We celebrate Afrikan Day, (formally known as Afrikan Freedom/Liberation Day) this weekend! Afrika Day celebrates our liberation from white colonialism and our rich culture. We do this by wearing our traditional clothing and other Afrikan inspired clothing beginning today until Monday. We also eat foods from the Afrikan Diaspora in our traditional ways and settings. We may also display the colors of the Bendera - Red, Black and Green as well as any of the flags from the various independent nations of the Afrikan Diaspora who are free from colonialism.
Afrika Day is a fun time for us to "Be Black and Celebrate Black!" Below is the history of Afrikan Freedom/Liberation Day. Wearing our clothing makes a bold statement that we are "free" and proud of who we are and the rich culture we have. A culture we liberated from foreign domination. In this way we also unite with other Afrikans celebrating our culture and liberation.
Afrika Day began 15 Aprili 1958 as a festival celebrating and promoting Afrikan liberation from euro colonialism as well as promoting Afrikan unity, self-determination, pride, self-reliance, freedom, justice, culture and advancement. Afrika Day includes parades, cultural presentations, food fests, speeches, marches and the raising of various national flags. All events should carry a liberation and revolutionary and celebratory spirit like the original independence day activities of the various Afrikan nations when they first won their freedom from colonialism.
Key elements of this festival are the promotion of Afrikan liberation and self-determination; sustaining an Afrikan revolutionary ideology; having ideological clarity; providing a revolutionary understanding of our politics and history; inspiring the further advancement of Afrikan people and culture; helping us to see and connect our present efforts as a part of the overall, historical, worldwide effort for Afrikan freedom, liberation and self-determination.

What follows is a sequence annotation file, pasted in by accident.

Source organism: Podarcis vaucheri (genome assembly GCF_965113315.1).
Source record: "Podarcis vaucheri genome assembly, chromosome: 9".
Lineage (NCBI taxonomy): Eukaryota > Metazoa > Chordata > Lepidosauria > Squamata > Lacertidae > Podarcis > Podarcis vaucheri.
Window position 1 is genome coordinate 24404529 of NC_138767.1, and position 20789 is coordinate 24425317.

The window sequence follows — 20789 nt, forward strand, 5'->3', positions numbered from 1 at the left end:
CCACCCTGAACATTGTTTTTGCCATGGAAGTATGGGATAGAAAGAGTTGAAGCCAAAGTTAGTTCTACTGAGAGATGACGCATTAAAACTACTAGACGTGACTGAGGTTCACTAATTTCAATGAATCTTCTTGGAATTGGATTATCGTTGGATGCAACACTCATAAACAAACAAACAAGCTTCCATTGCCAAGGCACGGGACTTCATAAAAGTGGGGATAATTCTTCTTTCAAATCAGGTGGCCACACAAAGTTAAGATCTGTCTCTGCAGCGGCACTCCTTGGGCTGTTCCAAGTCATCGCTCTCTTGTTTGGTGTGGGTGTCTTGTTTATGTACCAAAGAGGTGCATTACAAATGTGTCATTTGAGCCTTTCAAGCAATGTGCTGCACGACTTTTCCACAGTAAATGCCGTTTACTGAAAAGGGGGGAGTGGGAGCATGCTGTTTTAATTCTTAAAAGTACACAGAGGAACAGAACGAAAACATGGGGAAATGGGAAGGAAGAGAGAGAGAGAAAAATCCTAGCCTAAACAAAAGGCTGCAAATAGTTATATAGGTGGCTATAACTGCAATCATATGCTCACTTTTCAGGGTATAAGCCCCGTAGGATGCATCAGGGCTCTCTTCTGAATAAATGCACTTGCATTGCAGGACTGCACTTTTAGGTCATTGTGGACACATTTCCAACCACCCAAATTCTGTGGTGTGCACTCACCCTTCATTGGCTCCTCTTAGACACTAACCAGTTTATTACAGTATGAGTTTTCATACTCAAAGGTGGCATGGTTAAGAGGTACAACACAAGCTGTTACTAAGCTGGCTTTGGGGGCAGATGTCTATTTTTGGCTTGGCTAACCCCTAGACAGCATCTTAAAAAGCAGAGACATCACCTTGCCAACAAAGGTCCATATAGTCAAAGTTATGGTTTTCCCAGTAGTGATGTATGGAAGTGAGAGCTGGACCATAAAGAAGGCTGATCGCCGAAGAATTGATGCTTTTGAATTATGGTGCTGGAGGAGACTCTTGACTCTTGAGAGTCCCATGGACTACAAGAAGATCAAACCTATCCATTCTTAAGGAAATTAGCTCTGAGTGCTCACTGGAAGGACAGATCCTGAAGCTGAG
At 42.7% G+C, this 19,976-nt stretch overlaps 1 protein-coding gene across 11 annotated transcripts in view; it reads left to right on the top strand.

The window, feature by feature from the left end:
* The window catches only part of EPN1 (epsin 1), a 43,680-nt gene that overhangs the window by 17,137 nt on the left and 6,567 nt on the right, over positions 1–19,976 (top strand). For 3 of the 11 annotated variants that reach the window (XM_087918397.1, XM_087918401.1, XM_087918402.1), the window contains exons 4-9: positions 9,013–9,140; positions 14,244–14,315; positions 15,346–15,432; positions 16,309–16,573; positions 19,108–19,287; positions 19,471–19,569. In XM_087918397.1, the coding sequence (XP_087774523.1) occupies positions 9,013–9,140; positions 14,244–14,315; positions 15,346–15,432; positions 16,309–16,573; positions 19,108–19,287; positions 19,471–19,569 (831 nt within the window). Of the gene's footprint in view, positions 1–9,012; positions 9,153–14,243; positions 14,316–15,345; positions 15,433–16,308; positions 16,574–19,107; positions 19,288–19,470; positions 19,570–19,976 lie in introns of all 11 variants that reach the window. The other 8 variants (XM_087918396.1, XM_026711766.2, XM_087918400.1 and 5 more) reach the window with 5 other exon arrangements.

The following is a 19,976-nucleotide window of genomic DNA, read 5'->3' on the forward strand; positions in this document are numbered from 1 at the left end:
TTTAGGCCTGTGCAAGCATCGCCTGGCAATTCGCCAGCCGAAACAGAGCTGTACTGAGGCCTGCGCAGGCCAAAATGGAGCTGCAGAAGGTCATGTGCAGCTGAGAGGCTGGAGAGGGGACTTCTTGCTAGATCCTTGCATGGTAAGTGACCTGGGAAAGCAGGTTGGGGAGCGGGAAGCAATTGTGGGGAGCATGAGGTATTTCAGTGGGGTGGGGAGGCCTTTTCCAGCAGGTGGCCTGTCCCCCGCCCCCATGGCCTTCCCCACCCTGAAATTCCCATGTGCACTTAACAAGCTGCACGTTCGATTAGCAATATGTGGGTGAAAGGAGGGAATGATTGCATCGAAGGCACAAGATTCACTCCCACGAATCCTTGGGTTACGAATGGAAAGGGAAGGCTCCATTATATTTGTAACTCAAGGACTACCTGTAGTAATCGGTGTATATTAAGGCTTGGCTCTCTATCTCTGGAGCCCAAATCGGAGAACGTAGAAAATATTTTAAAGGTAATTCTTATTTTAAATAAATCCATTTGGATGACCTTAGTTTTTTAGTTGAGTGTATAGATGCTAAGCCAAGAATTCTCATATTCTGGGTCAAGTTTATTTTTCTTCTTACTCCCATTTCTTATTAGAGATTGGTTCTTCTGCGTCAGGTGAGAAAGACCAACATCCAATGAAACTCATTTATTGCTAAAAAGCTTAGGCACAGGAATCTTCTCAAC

On 6 Marchi 1957 Ghana won its independence from British colonialism. It was the first Afrikan nation to be free of colonialization. On 15 Aprili 1958 Kwame Nkrumah, the national leader of the independent Ghana, convened in Accra, Ghana the First Congress of Independent African States. Attending were representatives from Egypt (then a constituent part of the United Arab Republic), Ethiopia, Ghana, Liberia, Libya, Morocco, Sudan, Tunisia and the Union of the People of the Cameroon. The Union of South Africa was not invited. The other parts of Africa were still under colonial rule.
The conference showcased progress of liberation movements on the Africa continent in addition to symbolizing the determination of the people of Africa to free themselves from foreign domination and exploitation. This was the first time such a meeting had taken place on African soil.
The conference called for the founding of an Afrikan Freedom/Liberation Day each year to recognize the progress of the liberation movement throughout Afrika. It also symbolized the determination of the people of Africa to free themselves from foreign domination and exploitation. Recognitions were held on 15 Aprili of each year commemorating the meeting date of the first conference.
The celebration became very popular in the USA. This country became one of the main places it has continued to be celebrated since the earlier 1960s. Since it is close to the memorial day weekend marches and activities held in the US this weekend is also celebrated in honor of Afrikan Liberation.
Subsequent meetings of Africa heads of state were held. This led to the founding of the Organization of African Union (OAU) on 25 Mei 1963. African Freedom/Liberation Day was changed to 25 Mei the founding day of the OAU and the name was changed to Afrikan Liberation Day.
In 2002 the Organization of African Union changed its name to the Afrikan Union. Subsequently the name of the celebrations African Liberation Day were changed to "Afrika Day." The celebration is still held on 25 Mei of each year in honor of the founding day of the OAU.
At present, the day includes displays of liberated Afrikan cultures, parades, marches, food fests, music, dancing, parties, cultural presentation, exhibits and much more. It is celebrated throughout the Afrikan diaspora.
Pamoja Tutashinda! Together We Will Win!!